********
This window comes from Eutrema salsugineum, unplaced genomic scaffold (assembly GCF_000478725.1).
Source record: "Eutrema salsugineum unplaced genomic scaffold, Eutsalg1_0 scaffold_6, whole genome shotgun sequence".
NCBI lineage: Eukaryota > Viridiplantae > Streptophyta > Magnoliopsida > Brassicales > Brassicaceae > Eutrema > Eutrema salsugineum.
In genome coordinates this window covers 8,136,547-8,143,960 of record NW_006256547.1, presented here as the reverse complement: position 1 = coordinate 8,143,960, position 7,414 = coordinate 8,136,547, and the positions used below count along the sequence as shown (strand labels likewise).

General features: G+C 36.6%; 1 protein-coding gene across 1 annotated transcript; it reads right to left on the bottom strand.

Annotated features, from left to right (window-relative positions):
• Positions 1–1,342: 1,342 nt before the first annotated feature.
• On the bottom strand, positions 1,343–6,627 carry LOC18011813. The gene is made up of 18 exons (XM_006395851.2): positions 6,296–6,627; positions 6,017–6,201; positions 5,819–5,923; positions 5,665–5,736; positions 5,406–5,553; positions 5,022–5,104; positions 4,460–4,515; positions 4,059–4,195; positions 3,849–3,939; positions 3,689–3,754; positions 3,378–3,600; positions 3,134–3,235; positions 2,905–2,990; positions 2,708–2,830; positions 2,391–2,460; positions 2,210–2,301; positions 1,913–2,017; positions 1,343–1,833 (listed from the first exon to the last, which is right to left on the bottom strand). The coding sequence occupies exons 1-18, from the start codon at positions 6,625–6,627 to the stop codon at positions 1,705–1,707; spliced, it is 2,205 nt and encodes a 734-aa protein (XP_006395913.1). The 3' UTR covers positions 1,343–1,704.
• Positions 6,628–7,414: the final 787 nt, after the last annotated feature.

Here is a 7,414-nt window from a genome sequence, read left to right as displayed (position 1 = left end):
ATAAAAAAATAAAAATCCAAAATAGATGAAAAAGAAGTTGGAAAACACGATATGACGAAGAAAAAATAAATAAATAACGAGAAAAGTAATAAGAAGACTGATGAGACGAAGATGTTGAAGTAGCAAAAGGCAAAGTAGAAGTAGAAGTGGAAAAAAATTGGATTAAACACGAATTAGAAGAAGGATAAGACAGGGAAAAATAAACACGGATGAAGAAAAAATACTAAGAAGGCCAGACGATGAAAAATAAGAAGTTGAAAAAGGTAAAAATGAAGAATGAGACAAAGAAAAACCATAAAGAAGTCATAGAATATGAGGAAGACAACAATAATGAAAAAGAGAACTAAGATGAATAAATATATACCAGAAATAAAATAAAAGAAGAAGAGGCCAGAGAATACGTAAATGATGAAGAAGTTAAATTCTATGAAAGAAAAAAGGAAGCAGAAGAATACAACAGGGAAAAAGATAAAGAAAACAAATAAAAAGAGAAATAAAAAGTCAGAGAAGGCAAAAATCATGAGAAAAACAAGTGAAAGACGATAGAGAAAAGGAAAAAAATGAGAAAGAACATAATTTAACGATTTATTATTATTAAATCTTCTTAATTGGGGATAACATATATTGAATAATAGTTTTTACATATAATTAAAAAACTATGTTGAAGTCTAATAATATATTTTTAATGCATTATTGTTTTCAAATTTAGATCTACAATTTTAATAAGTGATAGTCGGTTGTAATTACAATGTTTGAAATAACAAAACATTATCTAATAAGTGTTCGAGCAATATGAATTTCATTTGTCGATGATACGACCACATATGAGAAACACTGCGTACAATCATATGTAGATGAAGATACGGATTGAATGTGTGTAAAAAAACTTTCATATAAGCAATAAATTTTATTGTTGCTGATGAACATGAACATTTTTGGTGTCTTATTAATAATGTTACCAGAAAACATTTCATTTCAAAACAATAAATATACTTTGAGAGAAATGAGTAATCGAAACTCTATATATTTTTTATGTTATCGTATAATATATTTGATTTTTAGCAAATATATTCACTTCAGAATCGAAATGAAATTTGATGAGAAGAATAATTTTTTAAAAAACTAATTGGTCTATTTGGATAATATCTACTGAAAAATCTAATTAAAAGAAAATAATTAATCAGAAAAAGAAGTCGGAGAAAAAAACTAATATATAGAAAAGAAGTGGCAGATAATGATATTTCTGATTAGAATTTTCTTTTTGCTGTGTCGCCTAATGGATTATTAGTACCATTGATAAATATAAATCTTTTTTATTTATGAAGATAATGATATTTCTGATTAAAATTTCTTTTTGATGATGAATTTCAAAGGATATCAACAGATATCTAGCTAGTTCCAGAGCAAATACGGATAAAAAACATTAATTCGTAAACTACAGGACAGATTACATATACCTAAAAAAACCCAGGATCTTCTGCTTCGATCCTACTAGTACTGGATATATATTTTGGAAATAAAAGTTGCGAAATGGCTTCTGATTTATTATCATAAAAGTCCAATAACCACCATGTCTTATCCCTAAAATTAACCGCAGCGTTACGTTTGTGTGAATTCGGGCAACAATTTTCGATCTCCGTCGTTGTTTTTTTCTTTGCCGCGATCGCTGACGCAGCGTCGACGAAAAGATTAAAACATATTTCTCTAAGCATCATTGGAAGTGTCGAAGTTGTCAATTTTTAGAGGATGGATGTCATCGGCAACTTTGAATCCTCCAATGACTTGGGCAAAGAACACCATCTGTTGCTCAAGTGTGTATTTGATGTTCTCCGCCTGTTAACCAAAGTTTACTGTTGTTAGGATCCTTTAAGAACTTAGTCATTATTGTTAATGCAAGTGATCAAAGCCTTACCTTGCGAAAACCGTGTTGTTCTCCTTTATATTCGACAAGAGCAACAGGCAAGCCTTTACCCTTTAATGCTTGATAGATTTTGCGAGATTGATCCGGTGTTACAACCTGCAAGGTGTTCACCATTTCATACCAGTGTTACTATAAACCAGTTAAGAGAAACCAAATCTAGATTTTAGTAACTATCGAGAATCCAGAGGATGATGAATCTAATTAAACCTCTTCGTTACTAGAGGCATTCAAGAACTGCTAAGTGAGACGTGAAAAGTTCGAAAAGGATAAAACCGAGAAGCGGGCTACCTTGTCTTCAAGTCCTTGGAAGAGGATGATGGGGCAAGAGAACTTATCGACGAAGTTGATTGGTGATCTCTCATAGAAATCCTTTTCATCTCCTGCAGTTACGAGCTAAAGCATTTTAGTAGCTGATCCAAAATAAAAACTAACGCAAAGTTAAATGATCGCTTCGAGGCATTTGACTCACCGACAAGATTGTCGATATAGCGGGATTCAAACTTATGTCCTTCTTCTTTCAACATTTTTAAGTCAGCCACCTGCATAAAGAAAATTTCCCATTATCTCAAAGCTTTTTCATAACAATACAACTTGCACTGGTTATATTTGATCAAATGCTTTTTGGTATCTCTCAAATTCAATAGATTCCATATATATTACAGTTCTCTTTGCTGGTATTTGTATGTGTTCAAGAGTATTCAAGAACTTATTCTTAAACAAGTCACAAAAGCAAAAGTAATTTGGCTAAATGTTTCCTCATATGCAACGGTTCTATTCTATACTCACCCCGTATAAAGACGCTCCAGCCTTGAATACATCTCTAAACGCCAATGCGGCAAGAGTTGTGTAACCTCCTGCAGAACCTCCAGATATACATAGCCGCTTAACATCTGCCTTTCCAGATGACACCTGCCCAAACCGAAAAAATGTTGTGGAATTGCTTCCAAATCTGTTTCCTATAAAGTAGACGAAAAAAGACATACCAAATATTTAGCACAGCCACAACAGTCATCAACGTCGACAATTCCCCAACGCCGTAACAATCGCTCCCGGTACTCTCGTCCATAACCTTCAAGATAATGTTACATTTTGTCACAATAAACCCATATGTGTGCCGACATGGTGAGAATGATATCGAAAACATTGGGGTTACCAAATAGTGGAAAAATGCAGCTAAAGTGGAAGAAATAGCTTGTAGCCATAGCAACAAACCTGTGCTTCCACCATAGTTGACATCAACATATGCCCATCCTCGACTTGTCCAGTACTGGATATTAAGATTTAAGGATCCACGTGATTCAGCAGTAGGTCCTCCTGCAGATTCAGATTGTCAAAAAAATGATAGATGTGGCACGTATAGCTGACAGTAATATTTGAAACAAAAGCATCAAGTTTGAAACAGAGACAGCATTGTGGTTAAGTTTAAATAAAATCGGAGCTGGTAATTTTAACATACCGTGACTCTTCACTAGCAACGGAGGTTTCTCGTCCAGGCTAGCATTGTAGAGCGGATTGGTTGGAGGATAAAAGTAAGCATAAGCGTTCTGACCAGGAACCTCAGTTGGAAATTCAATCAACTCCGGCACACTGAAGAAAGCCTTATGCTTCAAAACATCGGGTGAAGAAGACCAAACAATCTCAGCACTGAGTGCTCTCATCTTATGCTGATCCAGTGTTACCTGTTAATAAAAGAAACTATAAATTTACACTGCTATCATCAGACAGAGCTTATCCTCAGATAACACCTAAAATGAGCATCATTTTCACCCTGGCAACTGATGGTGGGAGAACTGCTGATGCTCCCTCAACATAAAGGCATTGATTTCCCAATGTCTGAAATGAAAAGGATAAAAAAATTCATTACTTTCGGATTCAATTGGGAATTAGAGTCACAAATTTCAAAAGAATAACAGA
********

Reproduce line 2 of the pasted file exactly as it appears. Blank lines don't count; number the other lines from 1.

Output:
Source record: "Eutrema salsugineum unplaced genomic scaffold, Eutsalg1_0 scaffold_6, whole genome shotgun sequence".